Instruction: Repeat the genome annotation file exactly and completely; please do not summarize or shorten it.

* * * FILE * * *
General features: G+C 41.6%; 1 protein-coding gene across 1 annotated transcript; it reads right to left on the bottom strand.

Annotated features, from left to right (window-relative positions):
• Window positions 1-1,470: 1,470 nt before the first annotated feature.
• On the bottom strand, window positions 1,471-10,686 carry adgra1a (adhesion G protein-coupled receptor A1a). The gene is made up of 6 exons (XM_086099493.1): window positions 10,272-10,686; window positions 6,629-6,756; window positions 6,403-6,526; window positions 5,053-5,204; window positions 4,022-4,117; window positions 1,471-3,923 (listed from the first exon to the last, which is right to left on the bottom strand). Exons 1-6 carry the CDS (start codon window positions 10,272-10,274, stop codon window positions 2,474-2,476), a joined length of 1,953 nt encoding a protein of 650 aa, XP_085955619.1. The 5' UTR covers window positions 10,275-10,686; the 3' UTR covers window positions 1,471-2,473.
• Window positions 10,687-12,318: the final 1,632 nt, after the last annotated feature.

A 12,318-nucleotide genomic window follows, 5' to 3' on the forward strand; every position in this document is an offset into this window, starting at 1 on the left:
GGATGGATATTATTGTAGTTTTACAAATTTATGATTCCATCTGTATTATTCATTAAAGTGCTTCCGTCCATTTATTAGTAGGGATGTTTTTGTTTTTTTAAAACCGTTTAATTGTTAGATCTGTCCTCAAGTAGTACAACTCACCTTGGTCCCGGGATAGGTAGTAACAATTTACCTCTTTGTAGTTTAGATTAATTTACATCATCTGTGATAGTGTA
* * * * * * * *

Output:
General features: G+C 41.6%; 1 protein-coding gene across 1 annotated transcript; it reads right to left on the bottom strand.

Annotated features, from left to right (window-relative positions):
• Window positions 1-1,470: 1,470 nt before the first annotated feature.
• On the bottom strand, window positions 1,471-10,686 carry adgra1a (adhesion G protein-coupled receptor A1a). The gene is made up of 6 exons (XM_086099493.1): window positions 10,272-10,686; window positions 6,629-6,756; window positions 6,403-6,526; window positions 5,053-5,204; window positions 4,022-4,117; window positions 1,471-3,923 (listed from the first exon to the last, which is right to left on the bottom strand). Exons 1-6 carry the CDS (start codon window positions 10,272-10,274, stop codon window positions 2,474-2,476), a joined length of 1,953 nt encoding a protein of 650 aa, XP_085955619.1. The 5' UTR covers window positions 10,275-10,686; the 3' UTR covers window positions 1,471-2,473.
• Window positions 10,687-12,318: the final 1,632 nt, after the last annotated feature.

A 12,318-nucleotide genomic window follows, 5' to 3' on the forward strand; every position in this document is an offset into this window, starting at 1 on the left:
GGATGGATATTATTGTAGTTTTACAAATTTATGATTCCATCTGTATTATTCATTAAAGTGCTTCCGTCCATTTATTAGTAGGGATGTTTTTGTTTTTTTAAAACCGTTTAATTGTTAGATCTGTCCTCAAGTAGTACAACTCACCTTGGTCCCGGGATAGGTAGTAACAATTTACCTCTTTGTAGTTTAGATTAATTTACATCATCTGTGATAGTGTA